An addiction recovery metaphor
My sister is really getting on my last nerve! Do I really have to to go to this party?! My Mother-in-law is visiting for a week!? Really?!
Ever hear of the Oxygen Mask Rule?
Every time we fly, we hear flight attendants sharing some variation of the Oxygen Mask Rule:
- “Should the cabin lose pressure, oxygen masks will drop from the overhead area. Please place the mask over your own mouth and nose
before assisting others.”
Why put on our mask first? What could possibly be wrong with helping others first?
In the case of the airplane, oxygen masks are deployed in situations where the oxygen level has dropped dangerously low. Without our oxygen mask, we will quickly lose consciousness. Each of us is responsible for our own oxygen. If we don’t make putting on our mask our first priority, we are at serious risk of not being able to breathe at all.
So what does this have to do with addiction recovery? During the holidays family gatherings, cooking, baking, holiday parties, shopping, wrapping, decorating, and other challenges often act as oxygen thieves in our lives. They drain our energy. It’s easy to become overwhelmed with all the demands on our time and let our focus shift away from our recovery plan. Add to that all of our hospitable friends, co-workers and relatives who are urging us to join them in drinking, and our focus on recovery is likely to get even blurrier.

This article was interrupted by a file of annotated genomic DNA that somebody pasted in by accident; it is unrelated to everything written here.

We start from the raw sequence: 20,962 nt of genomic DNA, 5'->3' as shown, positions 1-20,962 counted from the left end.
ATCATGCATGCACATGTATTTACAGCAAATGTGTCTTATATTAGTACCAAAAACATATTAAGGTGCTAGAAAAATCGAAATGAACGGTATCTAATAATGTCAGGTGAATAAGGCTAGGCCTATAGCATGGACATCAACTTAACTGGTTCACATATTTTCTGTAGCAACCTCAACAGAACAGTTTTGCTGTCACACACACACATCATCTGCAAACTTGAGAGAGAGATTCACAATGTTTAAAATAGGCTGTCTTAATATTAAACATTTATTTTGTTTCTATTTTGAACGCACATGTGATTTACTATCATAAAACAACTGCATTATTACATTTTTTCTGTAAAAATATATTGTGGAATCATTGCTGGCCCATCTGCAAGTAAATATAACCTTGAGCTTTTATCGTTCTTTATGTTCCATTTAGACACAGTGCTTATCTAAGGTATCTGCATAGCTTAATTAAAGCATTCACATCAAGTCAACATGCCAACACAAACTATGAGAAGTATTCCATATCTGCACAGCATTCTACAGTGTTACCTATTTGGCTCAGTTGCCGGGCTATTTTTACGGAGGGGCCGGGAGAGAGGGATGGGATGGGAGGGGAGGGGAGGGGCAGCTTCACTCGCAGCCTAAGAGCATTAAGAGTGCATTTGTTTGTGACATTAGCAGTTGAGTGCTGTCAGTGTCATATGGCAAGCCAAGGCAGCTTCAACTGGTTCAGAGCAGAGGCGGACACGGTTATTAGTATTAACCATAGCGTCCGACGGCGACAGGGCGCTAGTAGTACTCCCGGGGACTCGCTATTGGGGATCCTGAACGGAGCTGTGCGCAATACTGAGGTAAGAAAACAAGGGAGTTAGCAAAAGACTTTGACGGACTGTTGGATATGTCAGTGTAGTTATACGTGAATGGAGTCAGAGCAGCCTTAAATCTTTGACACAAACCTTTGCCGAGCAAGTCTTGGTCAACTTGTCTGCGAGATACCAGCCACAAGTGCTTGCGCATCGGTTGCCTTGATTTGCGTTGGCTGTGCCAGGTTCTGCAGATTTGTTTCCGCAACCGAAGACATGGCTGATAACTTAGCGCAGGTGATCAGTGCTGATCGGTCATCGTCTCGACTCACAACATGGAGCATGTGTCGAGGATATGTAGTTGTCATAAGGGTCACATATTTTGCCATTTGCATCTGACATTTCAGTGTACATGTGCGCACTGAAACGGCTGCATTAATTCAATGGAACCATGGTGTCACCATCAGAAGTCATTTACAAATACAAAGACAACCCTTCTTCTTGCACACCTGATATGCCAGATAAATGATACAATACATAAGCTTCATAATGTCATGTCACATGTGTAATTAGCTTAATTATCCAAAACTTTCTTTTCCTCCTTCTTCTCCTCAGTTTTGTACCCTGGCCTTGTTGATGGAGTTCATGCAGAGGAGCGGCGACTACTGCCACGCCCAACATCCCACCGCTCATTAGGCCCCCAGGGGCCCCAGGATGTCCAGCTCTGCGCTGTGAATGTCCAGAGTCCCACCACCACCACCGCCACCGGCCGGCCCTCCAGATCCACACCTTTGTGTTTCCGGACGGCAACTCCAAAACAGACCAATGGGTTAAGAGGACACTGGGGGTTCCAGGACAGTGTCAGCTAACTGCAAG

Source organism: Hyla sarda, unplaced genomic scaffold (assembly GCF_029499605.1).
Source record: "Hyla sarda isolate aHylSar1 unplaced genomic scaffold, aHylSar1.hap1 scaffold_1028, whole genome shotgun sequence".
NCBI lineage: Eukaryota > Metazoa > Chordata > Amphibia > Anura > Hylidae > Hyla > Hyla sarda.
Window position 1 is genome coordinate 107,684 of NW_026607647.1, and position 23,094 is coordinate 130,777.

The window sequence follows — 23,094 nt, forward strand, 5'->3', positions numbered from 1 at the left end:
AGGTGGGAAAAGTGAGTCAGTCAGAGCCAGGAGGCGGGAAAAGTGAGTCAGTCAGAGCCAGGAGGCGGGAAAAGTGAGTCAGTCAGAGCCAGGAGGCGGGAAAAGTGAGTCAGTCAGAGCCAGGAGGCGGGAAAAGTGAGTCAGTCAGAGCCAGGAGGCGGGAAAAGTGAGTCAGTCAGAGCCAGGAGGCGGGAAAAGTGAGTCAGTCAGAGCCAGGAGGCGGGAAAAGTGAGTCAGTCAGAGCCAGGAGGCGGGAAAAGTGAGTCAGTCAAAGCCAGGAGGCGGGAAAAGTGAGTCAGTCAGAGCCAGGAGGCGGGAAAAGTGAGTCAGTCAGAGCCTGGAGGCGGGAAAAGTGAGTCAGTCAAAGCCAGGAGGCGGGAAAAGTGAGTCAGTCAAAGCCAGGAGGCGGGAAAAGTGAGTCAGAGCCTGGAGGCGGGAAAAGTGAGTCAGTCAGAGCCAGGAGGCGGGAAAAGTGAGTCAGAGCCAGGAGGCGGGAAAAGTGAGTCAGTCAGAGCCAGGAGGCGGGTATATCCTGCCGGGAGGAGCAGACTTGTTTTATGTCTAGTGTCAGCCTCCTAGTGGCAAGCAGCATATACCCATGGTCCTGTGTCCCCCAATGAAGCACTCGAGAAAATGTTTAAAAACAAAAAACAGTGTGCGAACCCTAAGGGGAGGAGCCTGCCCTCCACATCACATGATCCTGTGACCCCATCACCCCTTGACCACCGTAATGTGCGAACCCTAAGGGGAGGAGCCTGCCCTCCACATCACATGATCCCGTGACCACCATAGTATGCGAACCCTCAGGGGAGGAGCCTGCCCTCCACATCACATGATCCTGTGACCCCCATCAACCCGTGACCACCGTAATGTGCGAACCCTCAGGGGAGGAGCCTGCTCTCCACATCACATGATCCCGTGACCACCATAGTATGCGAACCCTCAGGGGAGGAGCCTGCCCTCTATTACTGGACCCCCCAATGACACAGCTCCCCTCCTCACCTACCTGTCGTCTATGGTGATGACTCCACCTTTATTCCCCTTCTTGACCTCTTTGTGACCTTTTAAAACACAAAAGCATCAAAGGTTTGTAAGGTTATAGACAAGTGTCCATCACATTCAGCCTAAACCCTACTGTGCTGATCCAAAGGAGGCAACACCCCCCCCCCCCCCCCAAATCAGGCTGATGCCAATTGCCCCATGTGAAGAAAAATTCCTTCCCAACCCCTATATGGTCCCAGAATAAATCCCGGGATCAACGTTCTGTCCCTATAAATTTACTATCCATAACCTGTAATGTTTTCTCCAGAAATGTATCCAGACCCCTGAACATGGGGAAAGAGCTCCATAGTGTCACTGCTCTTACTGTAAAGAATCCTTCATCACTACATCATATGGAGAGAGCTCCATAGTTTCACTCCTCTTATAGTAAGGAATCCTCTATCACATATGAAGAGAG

SMART Recovery teaches SELF-management and one aspect of self-management is learning when to manage or avoid potentially risky situations, especially in early recovery. It may feel awkward to give priority to our own needs for a drink free environment over the requests of well-meaning friends but it may just be the most important thing we can do for our recovery. It may feel wrong to decide to limit the time we spend with family and friends who have a knack for pressing all our buttons, but making that choice can mean the difference between recovery and relapse.
Airplanes have sensors to protect passengers and crew against oxygen deprivation. Fortunately, so do you: your friends, relatives, and support group members. If you hear people in your support network reminding you to “take care of you first” or reminding you of the Oxygen Mask Rule it could be that they are seeing signs of oxygen deprivation, signs that you may not have noticed yourself. Grab your mask!